3. A third stage became necessary where the identity and dignity of regional configurations would not be obliterated by the movement towards unity and uniformity or else the pressure of the unifying force would not sustain its vitality leading to disenchantment with the growing unity and disruption of the instruments needed for uniformity. Thus came ‘a third stage of revolt and diffusion which broke or subordinated these instruments, feudalism, monarchy, Church authority as soon as their work had been done and substituted a new movement directed towards the diffusion of the national life through a strong and well-organised political, legal, social and cultural freedom and equality. Its trend has been to endeavour that as in the ancient city, so in the modern nation, all classes and all individuals should enjoy the benefits and participate in the free energy of the released national existence’ (Ibid, pg 372).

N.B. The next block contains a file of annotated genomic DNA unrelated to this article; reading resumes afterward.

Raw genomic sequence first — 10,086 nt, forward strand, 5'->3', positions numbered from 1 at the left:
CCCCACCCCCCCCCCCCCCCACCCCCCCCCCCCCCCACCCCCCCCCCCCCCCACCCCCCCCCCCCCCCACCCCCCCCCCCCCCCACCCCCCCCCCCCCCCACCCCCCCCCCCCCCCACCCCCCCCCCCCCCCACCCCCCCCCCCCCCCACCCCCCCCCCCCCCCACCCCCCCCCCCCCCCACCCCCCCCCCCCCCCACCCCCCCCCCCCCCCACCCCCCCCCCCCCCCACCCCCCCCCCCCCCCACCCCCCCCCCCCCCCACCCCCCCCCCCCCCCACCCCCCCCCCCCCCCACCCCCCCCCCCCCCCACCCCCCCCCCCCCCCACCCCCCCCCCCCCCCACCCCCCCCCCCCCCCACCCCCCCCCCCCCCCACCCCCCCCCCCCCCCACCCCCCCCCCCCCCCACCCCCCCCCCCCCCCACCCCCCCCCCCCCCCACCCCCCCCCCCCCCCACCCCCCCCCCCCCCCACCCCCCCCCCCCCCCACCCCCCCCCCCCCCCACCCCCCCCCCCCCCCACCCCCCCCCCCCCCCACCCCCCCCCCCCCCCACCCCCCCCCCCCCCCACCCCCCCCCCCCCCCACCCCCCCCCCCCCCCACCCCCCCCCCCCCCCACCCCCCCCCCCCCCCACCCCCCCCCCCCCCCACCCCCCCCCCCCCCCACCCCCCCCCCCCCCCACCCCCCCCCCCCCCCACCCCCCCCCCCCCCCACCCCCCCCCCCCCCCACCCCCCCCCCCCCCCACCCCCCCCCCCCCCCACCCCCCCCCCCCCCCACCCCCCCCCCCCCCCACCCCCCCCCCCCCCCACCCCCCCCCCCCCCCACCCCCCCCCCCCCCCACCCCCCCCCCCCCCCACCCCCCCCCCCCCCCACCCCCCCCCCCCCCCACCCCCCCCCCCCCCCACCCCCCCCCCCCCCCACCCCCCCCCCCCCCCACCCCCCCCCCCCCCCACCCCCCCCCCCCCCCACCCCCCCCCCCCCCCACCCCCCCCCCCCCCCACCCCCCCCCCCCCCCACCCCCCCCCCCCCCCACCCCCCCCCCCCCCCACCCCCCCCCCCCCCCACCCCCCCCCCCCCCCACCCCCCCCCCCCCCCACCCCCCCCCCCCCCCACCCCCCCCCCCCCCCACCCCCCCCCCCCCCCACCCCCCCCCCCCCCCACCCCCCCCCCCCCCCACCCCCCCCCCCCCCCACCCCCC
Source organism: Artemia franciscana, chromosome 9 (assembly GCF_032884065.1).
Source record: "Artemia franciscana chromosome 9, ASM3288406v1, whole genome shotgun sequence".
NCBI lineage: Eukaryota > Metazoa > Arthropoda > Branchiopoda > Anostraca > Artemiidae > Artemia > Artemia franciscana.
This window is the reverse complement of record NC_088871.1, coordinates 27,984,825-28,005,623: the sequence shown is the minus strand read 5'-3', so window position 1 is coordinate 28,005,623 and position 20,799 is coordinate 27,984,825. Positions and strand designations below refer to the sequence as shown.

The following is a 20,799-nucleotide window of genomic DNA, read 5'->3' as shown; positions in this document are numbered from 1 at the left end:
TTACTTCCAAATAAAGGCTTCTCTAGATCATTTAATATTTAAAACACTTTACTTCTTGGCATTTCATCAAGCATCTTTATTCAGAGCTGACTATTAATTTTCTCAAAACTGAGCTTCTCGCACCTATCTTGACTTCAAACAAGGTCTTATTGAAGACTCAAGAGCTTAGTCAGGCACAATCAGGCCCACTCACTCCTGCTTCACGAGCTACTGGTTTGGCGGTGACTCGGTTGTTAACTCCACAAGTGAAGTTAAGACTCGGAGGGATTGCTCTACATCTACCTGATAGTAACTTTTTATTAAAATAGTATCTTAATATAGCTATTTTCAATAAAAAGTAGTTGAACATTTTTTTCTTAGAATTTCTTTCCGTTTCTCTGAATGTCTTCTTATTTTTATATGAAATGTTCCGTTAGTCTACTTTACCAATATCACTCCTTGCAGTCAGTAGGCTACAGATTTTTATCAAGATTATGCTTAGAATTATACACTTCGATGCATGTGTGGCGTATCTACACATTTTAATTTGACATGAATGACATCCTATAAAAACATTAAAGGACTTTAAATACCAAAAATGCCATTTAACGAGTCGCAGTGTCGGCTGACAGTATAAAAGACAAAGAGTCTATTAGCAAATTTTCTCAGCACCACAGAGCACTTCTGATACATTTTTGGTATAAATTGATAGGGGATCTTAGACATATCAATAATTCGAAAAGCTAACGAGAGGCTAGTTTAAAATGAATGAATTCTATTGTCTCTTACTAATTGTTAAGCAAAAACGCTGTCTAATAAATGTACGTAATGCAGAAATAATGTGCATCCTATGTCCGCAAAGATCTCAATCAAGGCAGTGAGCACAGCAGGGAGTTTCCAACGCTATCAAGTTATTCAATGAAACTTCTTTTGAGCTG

The third stage therefore acted as a cross-check where the impulse towards unity and uniformity would not blot out the richness of cultural variation. It built the nucleus of what later would evolve as the right to self-determination. It provided a basis for the recognition that the individual and the collectivity need to be realigned for a true harmony. If this third stage did not exist we would not have witnessed the rise of creative movements like Post colonialism. But what is more important is that the third stage allowed gradations of national progress that eventually leads to